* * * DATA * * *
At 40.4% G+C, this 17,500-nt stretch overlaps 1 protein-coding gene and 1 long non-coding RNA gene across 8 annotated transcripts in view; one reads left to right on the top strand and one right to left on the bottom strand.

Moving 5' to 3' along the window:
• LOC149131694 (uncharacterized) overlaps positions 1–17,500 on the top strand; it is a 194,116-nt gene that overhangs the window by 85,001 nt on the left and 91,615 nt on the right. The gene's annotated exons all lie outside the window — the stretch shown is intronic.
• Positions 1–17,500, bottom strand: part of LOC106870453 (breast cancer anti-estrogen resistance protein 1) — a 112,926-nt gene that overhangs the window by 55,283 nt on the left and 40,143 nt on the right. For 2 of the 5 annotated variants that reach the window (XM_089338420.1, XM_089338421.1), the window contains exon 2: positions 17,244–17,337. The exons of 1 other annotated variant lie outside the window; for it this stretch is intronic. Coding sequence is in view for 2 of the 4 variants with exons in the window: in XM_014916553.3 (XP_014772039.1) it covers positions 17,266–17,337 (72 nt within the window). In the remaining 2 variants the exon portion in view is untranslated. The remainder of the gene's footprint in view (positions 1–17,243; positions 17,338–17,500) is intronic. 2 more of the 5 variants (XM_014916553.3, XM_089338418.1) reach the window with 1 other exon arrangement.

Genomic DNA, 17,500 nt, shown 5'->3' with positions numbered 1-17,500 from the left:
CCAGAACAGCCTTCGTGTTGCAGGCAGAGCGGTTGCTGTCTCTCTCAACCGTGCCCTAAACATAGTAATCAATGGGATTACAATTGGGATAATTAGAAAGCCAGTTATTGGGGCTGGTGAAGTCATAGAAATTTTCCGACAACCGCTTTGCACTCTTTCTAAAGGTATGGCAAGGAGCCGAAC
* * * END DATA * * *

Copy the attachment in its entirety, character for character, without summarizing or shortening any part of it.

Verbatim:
At 40.4% G+C, this 17,500-nt stretch overlaps 1 protein-coding gene and 1 long non-coding RNA gene across 8 annotated transcripts in view; one reads left to right on the top strand and one right to left on the bottom strand.

Moving 5' to 3' along the window:
• LOC149131694 (uncharacterized) overlaps positions 1–17,500 on the top strand; it is a 194,116-nt gene that overhangs the window by 85,001 nt on the left and 91,615 nt on the right. The gene's annotated exons all lie outside the window — the stretch shown is intronic.
• Positions 1–17,500, bottom strand: part of LOC106870453 (breast cancer anti-estrogen resistance protein 1) — a 112,926-nt gene that overhangs the window by 55,283 nt on the left and 40,143 nt on the right. For 2 of the 5 annotated variants that reach the window (XM_089338420.1, XM_089338421.1), the window contains exon 2: positions 17,244–17,337. The exons of 1 other annotated variant lie outside the window; for it this stretch is intronic. Coding sequence is in view for 2 of the 4 variants with exons in the window: in XM_014916553.3 (XP_014772039.1) it covers positions 17,266–17,337 (72 nt within the window). In the remaining 2 variants the exon portion in view is untranslated. The remainder of the gene's footprint in view (positions 1–17,243; positions 17,338–17,500) is intronic. 2 more of the 5 variants (XM_014916553.3, XM_089338418.1) reach the window with 1 other exon arrangement.

Genomic DNA, 17,500 nt, shown 5'->3' with positions numbered 1-17,500 from the left:
CCAGAACAGCCTTCGTGTTGCAGGCAGAGCGGTTGCTGTCTCTCTCAACCGTGCCCTAAACATAGTAATCAATGGGATTACAATTGGGATAATTAGAAAGCCAGTTATTGGGGCTGGTGAAGTCATAGAAATTTTCCGACAACCGCTTTGCACTCTTTCTAAAGGTATGGCAAGGAGCCGAAC